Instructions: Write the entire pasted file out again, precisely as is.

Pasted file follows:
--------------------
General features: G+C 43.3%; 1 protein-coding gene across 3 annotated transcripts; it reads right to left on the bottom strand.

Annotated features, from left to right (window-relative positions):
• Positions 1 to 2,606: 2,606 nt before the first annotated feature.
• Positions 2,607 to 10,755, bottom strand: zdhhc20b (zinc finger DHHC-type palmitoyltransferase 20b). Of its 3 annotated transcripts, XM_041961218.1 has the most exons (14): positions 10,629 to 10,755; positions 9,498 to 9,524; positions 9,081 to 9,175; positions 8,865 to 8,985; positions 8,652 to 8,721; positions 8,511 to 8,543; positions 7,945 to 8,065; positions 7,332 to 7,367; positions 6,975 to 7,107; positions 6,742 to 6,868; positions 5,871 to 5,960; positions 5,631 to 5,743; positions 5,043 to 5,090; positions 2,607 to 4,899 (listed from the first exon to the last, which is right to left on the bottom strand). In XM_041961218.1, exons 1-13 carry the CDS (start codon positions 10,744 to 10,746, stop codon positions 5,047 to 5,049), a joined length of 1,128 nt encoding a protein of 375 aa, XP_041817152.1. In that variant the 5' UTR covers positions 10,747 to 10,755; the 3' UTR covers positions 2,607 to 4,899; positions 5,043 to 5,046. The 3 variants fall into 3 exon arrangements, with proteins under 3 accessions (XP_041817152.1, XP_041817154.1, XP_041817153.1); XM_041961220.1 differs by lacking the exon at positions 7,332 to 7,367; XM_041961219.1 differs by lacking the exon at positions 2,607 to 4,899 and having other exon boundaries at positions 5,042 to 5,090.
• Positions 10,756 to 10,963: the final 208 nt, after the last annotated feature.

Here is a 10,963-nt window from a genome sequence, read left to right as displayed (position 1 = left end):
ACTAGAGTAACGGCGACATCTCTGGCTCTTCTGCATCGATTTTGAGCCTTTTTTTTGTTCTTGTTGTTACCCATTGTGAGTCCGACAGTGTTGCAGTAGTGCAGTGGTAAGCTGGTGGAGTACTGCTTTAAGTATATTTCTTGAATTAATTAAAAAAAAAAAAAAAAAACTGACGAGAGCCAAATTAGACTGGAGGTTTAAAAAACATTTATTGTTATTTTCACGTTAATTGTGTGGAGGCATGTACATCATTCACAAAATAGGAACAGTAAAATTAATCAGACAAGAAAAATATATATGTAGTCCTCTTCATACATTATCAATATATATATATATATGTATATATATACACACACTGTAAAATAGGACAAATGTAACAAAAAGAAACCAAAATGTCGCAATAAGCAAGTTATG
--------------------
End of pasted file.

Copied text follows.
General features: G+C 43.3%; 1 protein-coding gene across 3 annotated transcripts; it reads right to left on the bottom strand.

Annotated features, from left to right (window-relative positions):
• Positions 1 to 2,606: 2,606 nt before the first annotated feature.
• Positions 2,607 to 10,755, bottom strand: zdhhc20b (zinc finger DHHC-type palmitoyltransferase 20b). Of its 3 annotated transcripts, XM_041961218.1 has the most exons (14): positions 10,629 to 10,755; positions 9,498 to 9,524; positions 9,081 to 9,175; positions 8,865 to 8,985; positions 8,652 to 8,721; positions 8,511 to 8,543; positions 7,945 to 8,065; positions 7,332 to 7,367; positions 6,975 to 7,107; positions 6,742 to 6,868; positions 5,871 to 5,960; positions 5,631 to 5,743; positions 5,043 to 5,090; positions 2,607 to 4,899 (listed from the first exon to the last, which is right to left on the bottom strand). In XM_041961218.1, exons 1-13 carry the CDS (start codon positions 10,744 to 10,746, stop codon positions 5,047 to 5,049), a joined length of 1,128 nt encoding a protein of 375 aa, XP_041817152.1. In that variant the 5' UTR covers positions 10,747 to 10,755; the 3' UTR covers positions 2,607 to 4,899; positions 5,043 to 5,046. The 3 variants fall into 3 exon arrangements, with proteins under 3 accessions (XP_041817152.1, XP_041817154.1, XP_041817153.1); XM_041961220.1 differs by lacking the exon at positions 7,332 to 7,367; XM_041961219.1 differs by lacking the exon at positions 2,607 to 4,899 and having other exon boundaries at positions 5,042 to 5,090.
• Positions 10,756 to 10,963: the final 208 nt, after the last annotated feature.

Here is a 10,963-nt window from a genome sequence, read left to right as displayed (position 1 = left end):
ACTAGAGTAACGGCGACATCTCTGGCTCTTCTGCATCGATTTTGAGCCTTTTTTTTGTTCTTGTTGTTACCCATTGTGAGTCCGACAGTGTTGCAGTAGTGCAGTGGTAAGCTGGTGGAGTACTGCTTTAAGTATATTTCTTGAATTAATTAAAAAAAAAAAAAAAAAACTGACGAGAGCCAAATTAGACTGGAGGTTTAAAAAACATTTATTGTTATTTTCACGTTAATTGTGTGGAGGCATGTACATCATTCACAAAATAGGAACAGTAAAATTAATCAGACAAGAAAAATATATATGTAGTCCTCTTCATACATTATCAATATATATATATATATGTATATATATACACACACTGTAAAATAGGACAAATGTAACAAAAAGAAACCAAAATGTCGCAATAAGCAAGTTATG